Samsung Galaxy A52s is a mid-budget phone that tries to bring a lot of features that were once stapled in expensive smartphones. It’s a good thing, and the trickling down of high-end specs to mid-range phones is proof that an average user does not need to spend extra for features like IP67 waterproof, stereo speakers, and high-refresh-rate screens anymore.
But is the Galaxy A52s 5G a convincing smartphone and should you spend Rs 35,999 on this device? I tried to find the answer, and here is my take on Samsung’s latest Galaxy A-series phone.
Samsung Galaxy A52s 5G price in India: Rs 35,999 onwards
Before you even consider this phone, keep in mind this isn’t a medium-sized device. It’s a pretty big phone with a 6.5-inch screen which many people will find absolutely normal now. I love the extra screen release estate and it’s a pleasure to type on. Of course, the only drawback with big phones is that you won’t be able to reach all four corners of the screen with one hand (unless you have very large hands).
The phone does not have a premium finish to it but I liked the simple aesthetics. The back, although made of plastic, has this soft matte finish that is pleasant to the eyes. My review unit is white in colour and it reminds me of the first-generation iPod. The build quality is good and the phone feels solid in the hands with a premium feel.
I could not believe this phone still has a headphone jack right at the bottom, next to stereo speakers. Yes, stereo speakers – one on the bottom and the other in the earpiece. The speakers are surprisingly capable and offer a wide sound array.
The A52s 5G is rated IP67 for water and dust resistance and can be submerged under three feet of water for up to 30 minutes.
As I said at the beginning, the Galaxy A52s is a large phone with a 6.5-inch display. The 1080p AMOLED Full-HD has a punch hole for the selfie camera. This display is a high refresh rate and can be switched between 60Hz and 120Hz. Everything looks smooth, be it swiping between home screens, scrolling through Facebook and Twitter, or opening apps. Even games feel immersive on the 120Hz screen. In general, the display is bright, colours punchy, and watching movies on the 6.5-inch is a delightful experience. I would say the display has to be one of the best features of the Galaxy A52s. The in-display fingerprint sensor somehow surprised me. It’s fast and reliable, though my only complaint is that it’s not placed in the center of the display. The problem is with the positioning of the sensor, something Samsung should note this feedback.
The Galaxy A52s is powered by a Snapdragon 778G processor with either 6GB or 8GB RAM. The original Galaxy A52, which I reviewed earlier this year, had a Snapdragon 720G processor. Though I did not feel any major performance difference between the two processors, the Snapdragon 778G is a newer chipset (in case that matters to you). On paper, this is a mid-range chipset, and comparing it to the Snapdragon 888 is not justified. But for average users, neither benchmarks nor the onboard specs of the processor reality matter. I found the Galaxy A52s a really fast phone that can handle games, social media apps, and other intense tasks better than many other mid-range phones. My review unit came loaded with 6GB RAM and 128GB of storage. The storage can be expanded via a microSD card (up to 1TB supported), but since the tray is a hybrid —if you want to use a second SIM card, the MicroSD slot can’t be used.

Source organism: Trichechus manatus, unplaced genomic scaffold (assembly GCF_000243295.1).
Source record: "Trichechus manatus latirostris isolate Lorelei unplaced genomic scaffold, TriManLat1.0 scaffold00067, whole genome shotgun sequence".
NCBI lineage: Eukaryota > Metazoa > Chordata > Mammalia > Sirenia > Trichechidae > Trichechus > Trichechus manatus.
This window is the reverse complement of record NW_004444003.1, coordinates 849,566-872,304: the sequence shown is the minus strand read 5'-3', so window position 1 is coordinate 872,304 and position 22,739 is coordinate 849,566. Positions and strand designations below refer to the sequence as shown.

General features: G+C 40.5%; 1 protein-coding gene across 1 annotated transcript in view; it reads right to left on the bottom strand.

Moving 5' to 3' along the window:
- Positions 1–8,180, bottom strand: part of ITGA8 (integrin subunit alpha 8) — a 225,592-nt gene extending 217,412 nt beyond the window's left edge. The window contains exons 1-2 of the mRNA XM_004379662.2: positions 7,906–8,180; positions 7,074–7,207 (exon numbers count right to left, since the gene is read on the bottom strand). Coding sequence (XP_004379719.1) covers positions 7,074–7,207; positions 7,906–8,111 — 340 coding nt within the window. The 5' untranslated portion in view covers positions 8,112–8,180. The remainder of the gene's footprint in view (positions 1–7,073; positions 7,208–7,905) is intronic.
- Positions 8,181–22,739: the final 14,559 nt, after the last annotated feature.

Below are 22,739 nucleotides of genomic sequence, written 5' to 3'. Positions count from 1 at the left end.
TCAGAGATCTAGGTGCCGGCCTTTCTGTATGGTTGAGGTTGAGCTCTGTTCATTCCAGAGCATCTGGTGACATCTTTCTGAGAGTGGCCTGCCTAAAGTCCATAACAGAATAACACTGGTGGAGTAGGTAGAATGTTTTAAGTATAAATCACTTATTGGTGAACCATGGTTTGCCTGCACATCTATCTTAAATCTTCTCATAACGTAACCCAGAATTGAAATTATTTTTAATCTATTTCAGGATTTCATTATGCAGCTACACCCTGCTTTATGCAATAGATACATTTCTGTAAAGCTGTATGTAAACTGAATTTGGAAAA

With a 4500mAh battery, the Galaxy A52s can easily last more than a day. In fact, I managed to get two full days without reaching for a wall charger. So whether you do a 9 to 5 job or stay mostly out in the field, the battery life on the Galaxy A52s will last a day. And yes, this phone also supports 5G but it hardly matters right now as no Indian network operators support the next-generation wireless cellular technology.
The Galaxy A52s comes with Android 11 and Samsung’s One UI 3.1 on top. The interface is clean and there is less clutter overall, though Samsung has not done much to get rid of bloatware. Just look at the preloaded third-party apps on this device…Byjus, Josh, MX TakaTak, Moj, ShareChat, and the list goes on.
The back of the phone has four cameras: a 64MP main camera with OIS, a 12MP ultra-wide lens, a 5MP macro camera, and a 5MP depth camera. Out of four cameras, only the main 64 MP camera is worthy of praise. The 64-megapixel main camera produces good shots and is capable of producing well-balanced and bright photos. Of course, colours are a bit saturated and it’s a Samsung thing. Low-light performance is good if not great. I see the Pixel 4a has an edge over the Galaxy A52s in camera performance, especially in low-light. The ultra-wide camera isn’t terrible; it takes better shots when the light is adequate. There’s a macro camera as well as a depth camera and both are very “average”.
The front-facing 32MP camera is very good. In case you are interested, Samsung has added a new “fun” mode in the camera with built-in AR filters powered by Snapchat. The good thing is that you don’t need a separate Snapchat account to use these AR filters. I am not a big fan of AR filters but I know people who post at least one self-portrait of them daily using AR filters. The A52s can record 4K video and the quality is fine in good light. But the quality degrades a bit in low-light
I like the Galaxy A52s 5G and if you are using an old Samsung phone with weaker cameras and less superior battery, I think you can consider buying this device. I absolutely loved the display, the longer battery life, and the quality of the pictures. It’s a large phone, so be aware of that. There’s a lot to like about this phone. I think the true value of the Galaxy A52s lies in its ability to cram in a lot of premium features at a much lower price point. It’s not cheap, though.